vtable on stack

Axel Freyn axel-freyn@gmx.de
Tue Feb 2 12:41:00 GMT 2010


Hi Frank,
On Tue, Feb 02, 2010 at 04:06:56AM -0800, John (Eljay) Love-Jensen wrote:
> Hi Frank,
> 
> > Do virtual functions work with class objects created on the stack?
> 
> Yes.
> 
> > Consider the example below.
> 
> I think you may be misunderstanding this line:
>    A y = B();
> 
> That makes an A on the stack, since y is an A.  y does not become a B
> from the assignment.  Rather B is sliced to an A.
> 
> So that A y = B(); is not analogous to:
>    A* x = new B();
> 
> To fix your example, do this:
>    B y = B();

Another possibility would be to use references and write:
  const A &y = B();
(the "const" is necessary, as you can't create a non-const reference to
a temporary object (that's a limitation I really don't like - sometimes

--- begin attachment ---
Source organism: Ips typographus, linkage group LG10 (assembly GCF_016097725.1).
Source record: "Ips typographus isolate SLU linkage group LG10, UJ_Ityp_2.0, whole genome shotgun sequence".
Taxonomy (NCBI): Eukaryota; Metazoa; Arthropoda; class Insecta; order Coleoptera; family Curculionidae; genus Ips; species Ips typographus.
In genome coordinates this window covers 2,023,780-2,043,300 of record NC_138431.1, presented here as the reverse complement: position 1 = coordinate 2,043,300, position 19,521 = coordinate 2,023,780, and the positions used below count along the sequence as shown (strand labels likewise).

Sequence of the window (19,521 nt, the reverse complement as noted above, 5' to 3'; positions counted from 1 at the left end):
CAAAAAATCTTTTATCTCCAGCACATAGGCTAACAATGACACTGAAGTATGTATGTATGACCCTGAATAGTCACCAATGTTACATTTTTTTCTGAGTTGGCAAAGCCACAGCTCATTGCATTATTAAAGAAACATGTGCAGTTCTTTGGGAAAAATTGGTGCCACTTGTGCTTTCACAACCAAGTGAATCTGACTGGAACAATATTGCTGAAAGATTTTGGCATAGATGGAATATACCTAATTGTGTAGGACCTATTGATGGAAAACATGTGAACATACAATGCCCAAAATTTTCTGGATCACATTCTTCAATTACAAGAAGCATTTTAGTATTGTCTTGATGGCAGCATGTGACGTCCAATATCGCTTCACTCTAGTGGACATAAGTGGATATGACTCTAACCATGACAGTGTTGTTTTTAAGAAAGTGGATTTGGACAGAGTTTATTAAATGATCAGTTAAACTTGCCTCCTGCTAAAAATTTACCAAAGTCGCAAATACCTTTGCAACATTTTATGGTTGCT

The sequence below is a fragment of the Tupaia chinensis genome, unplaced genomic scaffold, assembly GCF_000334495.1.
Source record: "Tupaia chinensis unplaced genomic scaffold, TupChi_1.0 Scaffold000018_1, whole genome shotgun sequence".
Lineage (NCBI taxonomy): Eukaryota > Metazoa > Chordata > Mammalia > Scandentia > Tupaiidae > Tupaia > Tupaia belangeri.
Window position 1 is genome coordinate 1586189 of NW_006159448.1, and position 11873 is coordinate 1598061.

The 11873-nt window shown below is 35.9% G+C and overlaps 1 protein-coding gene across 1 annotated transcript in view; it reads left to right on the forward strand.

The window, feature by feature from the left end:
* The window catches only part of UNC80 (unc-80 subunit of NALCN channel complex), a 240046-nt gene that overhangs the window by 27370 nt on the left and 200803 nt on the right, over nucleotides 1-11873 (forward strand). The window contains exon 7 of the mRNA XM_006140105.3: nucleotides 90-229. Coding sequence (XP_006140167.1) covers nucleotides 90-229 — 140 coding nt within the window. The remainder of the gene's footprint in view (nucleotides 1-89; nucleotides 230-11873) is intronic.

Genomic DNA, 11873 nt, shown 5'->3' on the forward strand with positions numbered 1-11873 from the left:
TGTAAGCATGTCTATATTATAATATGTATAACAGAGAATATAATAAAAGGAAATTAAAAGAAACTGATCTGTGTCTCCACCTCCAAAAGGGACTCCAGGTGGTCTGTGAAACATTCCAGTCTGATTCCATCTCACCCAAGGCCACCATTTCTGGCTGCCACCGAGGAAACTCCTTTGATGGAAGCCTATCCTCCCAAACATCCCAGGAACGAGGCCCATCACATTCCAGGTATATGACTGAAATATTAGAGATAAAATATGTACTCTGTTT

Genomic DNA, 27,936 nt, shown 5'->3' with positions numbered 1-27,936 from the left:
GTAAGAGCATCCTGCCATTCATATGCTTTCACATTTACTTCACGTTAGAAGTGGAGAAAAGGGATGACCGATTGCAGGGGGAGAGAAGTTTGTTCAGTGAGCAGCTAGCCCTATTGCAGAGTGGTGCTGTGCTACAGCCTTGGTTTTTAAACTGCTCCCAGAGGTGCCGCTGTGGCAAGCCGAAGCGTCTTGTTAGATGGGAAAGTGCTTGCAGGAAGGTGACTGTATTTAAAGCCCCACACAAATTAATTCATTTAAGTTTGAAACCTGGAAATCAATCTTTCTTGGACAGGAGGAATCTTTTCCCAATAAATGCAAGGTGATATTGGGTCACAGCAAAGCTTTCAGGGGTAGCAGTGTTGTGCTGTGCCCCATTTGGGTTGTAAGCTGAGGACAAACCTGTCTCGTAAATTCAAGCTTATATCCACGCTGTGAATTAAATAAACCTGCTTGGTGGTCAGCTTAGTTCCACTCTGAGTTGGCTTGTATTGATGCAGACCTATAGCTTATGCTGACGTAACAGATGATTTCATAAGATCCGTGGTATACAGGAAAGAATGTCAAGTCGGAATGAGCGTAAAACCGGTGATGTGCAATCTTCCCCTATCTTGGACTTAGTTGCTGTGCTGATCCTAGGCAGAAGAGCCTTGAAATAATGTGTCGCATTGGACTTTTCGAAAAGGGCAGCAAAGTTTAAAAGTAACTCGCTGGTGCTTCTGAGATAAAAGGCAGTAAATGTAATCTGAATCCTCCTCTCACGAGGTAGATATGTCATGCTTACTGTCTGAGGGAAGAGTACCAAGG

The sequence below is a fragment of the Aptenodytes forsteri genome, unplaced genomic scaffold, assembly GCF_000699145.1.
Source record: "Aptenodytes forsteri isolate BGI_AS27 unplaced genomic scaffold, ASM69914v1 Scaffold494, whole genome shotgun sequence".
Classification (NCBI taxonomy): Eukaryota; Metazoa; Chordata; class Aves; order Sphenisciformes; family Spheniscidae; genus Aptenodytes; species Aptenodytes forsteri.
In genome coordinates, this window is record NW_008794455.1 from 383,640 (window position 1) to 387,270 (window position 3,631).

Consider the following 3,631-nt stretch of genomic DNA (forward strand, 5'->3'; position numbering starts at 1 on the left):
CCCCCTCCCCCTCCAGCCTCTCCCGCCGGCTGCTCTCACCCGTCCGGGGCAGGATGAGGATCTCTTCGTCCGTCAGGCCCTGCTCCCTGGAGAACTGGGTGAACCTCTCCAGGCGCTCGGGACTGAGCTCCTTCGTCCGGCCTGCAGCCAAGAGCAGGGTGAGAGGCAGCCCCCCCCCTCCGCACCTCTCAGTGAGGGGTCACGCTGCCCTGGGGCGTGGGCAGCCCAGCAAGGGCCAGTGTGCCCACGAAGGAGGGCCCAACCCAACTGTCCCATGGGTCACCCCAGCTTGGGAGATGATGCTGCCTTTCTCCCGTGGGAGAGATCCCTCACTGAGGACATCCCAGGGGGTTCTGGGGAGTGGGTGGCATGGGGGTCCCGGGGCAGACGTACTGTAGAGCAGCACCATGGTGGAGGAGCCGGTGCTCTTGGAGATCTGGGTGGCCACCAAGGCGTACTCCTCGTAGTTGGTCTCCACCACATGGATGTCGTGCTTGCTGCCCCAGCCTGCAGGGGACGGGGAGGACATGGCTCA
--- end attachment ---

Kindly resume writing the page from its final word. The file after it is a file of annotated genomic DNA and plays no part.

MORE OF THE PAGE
it would be nice to have:-)). Of course, the drawback is that y is
constant, so you have to define the member functions as:
 virtual void f() const { cout << "Class A" << endl; }
and
 void f() const { cout << "Class B" << endl; }

Then, y.f() outputs "Class B".

A third way is to use an additional variable, where you store the
B-object (so it's no temporary, and you can create a non-constant
reference to it), and then create a reference of type A to it:
B y1 = B();
A & y = y1;

Then, y refers to an object of type B and "y.f()" outputs "Class B".

I think, it depends on your situation what is the "best" solution.

Axel



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